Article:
On a recent podcast we discussed complex hip problems, particularly hip stability and mobility issues lending themselves to anterior hip pain.
We have often mentioned ankle rocker being important in the discovery of hip pain, insufficient rocker can cause some impairments and abilities to get to ample hip extension function and range.
Here, this slightly older article mirrors a discussion we had on a recent podcast. We discussed the need for balance in the hip. More so, that focusing only on the glutes and hip extension can get one into trouble. One needs to also consider hip flexion skill, endurance and strength. The glutes and the hip flexors are a team to help maintain hip stability, mobility, and centration of the opposing joint surfaces during roll and glide motions. This is some of Shirley Sahrman's work, and others of course. When these component parts are not in harmony, and a loading force potentiates the femoral head towards the anterior labrum, it is the job of the glutes and hip flexors, to name two of the big players, to centrate that femoral head and keep it from impinging, and applying a forward load especially when this occurs during end motion loading into hip flexion and extension. I came across an article a while back that suggested these anterior directed movement risks are greater when the limb is loaded from being externally rotated, such as when making a strong power move or "cut" off the stance leg into the contralateral direction (we are looking for that source).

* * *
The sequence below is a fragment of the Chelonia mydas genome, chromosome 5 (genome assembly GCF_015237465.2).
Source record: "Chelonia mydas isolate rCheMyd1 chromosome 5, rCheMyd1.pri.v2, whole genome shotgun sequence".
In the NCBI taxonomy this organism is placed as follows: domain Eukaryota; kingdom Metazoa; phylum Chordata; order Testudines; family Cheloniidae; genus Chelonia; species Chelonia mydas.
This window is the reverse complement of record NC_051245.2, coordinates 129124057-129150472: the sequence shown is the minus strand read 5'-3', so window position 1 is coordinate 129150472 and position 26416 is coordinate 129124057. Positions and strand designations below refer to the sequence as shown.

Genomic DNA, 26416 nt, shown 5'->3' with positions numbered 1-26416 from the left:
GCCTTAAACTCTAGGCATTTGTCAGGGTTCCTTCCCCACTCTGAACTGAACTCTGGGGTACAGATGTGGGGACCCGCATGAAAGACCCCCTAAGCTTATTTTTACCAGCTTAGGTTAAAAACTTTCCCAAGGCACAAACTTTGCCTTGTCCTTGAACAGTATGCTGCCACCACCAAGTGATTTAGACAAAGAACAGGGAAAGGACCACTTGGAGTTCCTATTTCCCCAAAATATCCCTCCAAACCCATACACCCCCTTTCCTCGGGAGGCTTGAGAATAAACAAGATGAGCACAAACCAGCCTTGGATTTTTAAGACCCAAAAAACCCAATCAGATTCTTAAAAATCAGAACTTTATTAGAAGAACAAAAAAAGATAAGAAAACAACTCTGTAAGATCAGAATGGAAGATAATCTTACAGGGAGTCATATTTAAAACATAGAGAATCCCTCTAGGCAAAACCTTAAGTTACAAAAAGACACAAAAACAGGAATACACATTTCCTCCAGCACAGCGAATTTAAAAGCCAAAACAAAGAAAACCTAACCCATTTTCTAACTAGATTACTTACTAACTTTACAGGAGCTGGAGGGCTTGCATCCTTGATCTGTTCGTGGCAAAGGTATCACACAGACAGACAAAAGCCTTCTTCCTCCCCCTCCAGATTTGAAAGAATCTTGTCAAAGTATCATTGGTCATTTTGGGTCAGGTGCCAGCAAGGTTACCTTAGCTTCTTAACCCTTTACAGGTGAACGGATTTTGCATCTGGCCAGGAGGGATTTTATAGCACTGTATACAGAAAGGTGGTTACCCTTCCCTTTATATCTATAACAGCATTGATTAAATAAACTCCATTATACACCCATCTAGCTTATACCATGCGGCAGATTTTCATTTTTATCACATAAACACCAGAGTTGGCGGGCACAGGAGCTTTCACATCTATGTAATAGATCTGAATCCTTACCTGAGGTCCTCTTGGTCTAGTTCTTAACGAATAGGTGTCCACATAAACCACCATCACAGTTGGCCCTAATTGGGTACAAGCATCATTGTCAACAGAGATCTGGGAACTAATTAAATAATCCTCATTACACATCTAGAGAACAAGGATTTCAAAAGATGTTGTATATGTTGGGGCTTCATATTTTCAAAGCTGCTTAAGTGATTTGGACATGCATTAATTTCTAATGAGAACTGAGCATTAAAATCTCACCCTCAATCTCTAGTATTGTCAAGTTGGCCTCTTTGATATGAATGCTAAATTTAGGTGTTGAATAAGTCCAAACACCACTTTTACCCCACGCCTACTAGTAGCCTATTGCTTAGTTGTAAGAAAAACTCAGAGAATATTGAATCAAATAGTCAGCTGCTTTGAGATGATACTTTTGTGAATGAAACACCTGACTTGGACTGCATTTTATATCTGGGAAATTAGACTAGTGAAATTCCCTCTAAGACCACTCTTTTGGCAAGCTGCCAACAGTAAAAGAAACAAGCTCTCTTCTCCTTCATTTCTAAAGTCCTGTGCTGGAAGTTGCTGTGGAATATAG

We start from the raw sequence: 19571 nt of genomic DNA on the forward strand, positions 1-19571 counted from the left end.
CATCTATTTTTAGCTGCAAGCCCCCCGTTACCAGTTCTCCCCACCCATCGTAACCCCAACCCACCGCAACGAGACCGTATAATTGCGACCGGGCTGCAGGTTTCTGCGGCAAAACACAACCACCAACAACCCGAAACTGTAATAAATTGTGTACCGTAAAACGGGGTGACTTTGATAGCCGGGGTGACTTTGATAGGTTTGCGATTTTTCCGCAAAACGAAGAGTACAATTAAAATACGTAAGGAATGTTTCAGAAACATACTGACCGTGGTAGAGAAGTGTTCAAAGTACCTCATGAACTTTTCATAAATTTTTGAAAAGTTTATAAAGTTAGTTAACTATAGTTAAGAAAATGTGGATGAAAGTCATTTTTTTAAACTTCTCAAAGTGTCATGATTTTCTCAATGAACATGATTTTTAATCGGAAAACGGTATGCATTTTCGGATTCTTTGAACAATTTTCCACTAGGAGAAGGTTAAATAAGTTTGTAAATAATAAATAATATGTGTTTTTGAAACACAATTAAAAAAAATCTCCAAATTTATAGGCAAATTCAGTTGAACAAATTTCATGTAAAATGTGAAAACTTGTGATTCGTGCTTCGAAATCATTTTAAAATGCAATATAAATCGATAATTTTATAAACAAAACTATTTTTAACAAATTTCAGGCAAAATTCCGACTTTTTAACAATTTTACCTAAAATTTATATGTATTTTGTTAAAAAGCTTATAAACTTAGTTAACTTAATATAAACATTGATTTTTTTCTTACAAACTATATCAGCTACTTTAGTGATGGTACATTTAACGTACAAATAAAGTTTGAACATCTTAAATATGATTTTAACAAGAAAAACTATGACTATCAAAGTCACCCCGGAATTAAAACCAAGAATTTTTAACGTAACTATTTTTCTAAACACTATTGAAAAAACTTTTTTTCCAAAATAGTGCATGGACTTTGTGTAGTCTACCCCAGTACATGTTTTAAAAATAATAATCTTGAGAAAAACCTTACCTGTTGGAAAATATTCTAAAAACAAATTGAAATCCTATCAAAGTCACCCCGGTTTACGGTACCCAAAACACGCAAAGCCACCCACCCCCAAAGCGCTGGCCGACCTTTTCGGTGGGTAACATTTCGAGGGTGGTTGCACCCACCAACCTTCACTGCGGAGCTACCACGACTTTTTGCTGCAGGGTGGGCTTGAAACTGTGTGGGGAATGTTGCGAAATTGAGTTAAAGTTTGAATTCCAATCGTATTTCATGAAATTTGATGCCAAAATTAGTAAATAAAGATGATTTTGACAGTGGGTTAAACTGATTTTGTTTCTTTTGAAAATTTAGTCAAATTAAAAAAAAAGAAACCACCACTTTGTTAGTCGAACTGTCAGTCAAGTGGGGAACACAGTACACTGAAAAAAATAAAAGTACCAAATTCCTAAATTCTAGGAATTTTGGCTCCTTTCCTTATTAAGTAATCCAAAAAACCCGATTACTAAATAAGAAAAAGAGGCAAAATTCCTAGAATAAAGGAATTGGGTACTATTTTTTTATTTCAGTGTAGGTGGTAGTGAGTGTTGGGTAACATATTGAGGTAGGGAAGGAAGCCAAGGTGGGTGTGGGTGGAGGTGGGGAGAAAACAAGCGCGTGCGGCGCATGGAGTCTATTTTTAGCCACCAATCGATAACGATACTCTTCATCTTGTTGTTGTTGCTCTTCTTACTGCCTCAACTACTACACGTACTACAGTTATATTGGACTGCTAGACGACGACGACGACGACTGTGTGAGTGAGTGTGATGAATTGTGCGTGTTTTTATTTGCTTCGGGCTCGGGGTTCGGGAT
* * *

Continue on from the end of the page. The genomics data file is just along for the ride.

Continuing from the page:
The bottom line is pretty simple, create sufficient stability to endure the loading challenge, but have enough strength and skill to still enable safe mobility. That being said, it is the diagnostics and the remedy that can be the tricky and challenging part of this game.
Anterior hip joint force increases with hip extension, decreased gluteal force, or decreased iliopsoas force. Lewis CL1, Sahrmann SA, Moran DW. J Biomech. 2007;40(16):3725-31. Epub 2007 Aug 17.
"Abnormal or excessive force on the anterior hip joint may cause anterior hip pain, subtle hip instability and a tear of the acetabular labrum.
We found that decreased force contribution from the gluteal muscles during hip extension and the iliopsoas muscle during hip flexion resulted in an increase in the anterior hip joint force. The anterior hip joint force was greater when the hip was in extension than when the hip was in flexion."